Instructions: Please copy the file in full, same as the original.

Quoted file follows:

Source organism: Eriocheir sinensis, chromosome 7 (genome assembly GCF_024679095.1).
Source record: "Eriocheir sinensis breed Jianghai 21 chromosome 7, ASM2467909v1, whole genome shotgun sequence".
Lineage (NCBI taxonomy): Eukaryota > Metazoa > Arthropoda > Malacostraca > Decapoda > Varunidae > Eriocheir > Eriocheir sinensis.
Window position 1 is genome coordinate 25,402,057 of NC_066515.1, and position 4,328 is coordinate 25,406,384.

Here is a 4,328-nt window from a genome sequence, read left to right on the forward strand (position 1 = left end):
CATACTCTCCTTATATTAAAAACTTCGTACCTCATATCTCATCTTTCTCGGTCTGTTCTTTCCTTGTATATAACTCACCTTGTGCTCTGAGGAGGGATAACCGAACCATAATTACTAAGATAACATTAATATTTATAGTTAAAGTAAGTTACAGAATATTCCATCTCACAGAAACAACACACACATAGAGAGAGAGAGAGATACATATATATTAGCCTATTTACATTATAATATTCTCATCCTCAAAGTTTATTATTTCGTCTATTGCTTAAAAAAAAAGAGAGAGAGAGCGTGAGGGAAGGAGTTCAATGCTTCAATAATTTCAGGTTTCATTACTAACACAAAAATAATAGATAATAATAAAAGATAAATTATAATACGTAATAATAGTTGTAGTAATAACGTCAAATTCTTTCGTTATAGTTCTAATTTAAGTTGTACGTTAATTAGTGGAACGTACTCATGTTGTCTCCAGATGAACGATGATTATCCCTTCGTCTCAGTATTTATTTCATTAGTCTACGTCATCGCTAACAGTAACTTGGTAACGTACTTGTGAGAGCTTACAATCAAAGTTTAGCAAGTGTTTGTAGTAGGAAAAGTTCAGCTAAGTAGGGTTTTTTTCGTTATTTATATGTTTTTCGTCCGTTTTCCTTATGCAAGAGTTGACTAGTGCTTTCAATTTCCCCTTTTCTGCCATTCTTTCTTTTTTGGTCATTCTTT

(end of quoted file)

Source organism: Eriocheir sinensis, chromosome 7 (genome assembly GCF_024679095.1).
Source record: "Eriocheir sinensis breed Jianghai 21 chromosome 7, ASM2467909v1, whole genome shotgun sequence".
Lineage (NCBI taxonomy): Eukaryota > Metazoa > Arthropoda > Malacostraca > Decapoda > Varunidae > Eriocheir > Eriocheir sinensis.
Window position 1 is genome coordinate 25,402,057 of NC_066515.1, and position 4,328 is coordinate 25,406,384.

Here is a 4,328-nt window from a genome sequence, read left to right on the forward strand (position 1 = left end):
CATACTCTCCTTATATTAAAAACTTCGTACCTCATATCTCATCTTTCTCGGTCTGTTCTTTCCTTGTATATAACTCACCTTGTGCTCTGAGGAGGGATAACCGAACCATAATTACTAAGATAACATTAATATTTATAGTTAAAGTAAGTTACAGAATATTCCATCTCACAGAAACAACACACACATAGAGAGAGAGAGAGATACATATATATTAGCCTATTTACATTATAATATTCTCATCCTCAAAGTTTATTATTTCGTCTATTGCTTAAAAAAAAAGAGAGAGAGAGCGTGAGGGAAGGAGTTCAATGCTTCAATAATTTCAGGTTTCATTACTAACACAAAAATAATAGATAATAATAAAAGATAAATTATAATACGTAATAATAGTTGTAGTAATAACGTCAAATTCTTTCGTTATAGTTCTAATTTAAGTTGTACGTTAATTAGTGGAACGTACTCATGTTGTCTCCAGATGAACGATGATTATCCCTTCGTCTCAGTATTTATTTCATTAGTCTACGTCATCGCTAACAGTAACTTGGTAACGTACTTGTGAGAGCTTACAATCAAAGTTTAGCAAGTGTTTGTAGTAGGAAAAGTTCAGCTAAGTAGGGTTTTTTTCGTTATTTATATGTTTTTCGTCCGTTTTCCTTATGCAAGAGTTGACTAGTGCTTTCAATTTCCCCTTTTCTGCCATTCTTTCTTTTTTGGTCATTCTTT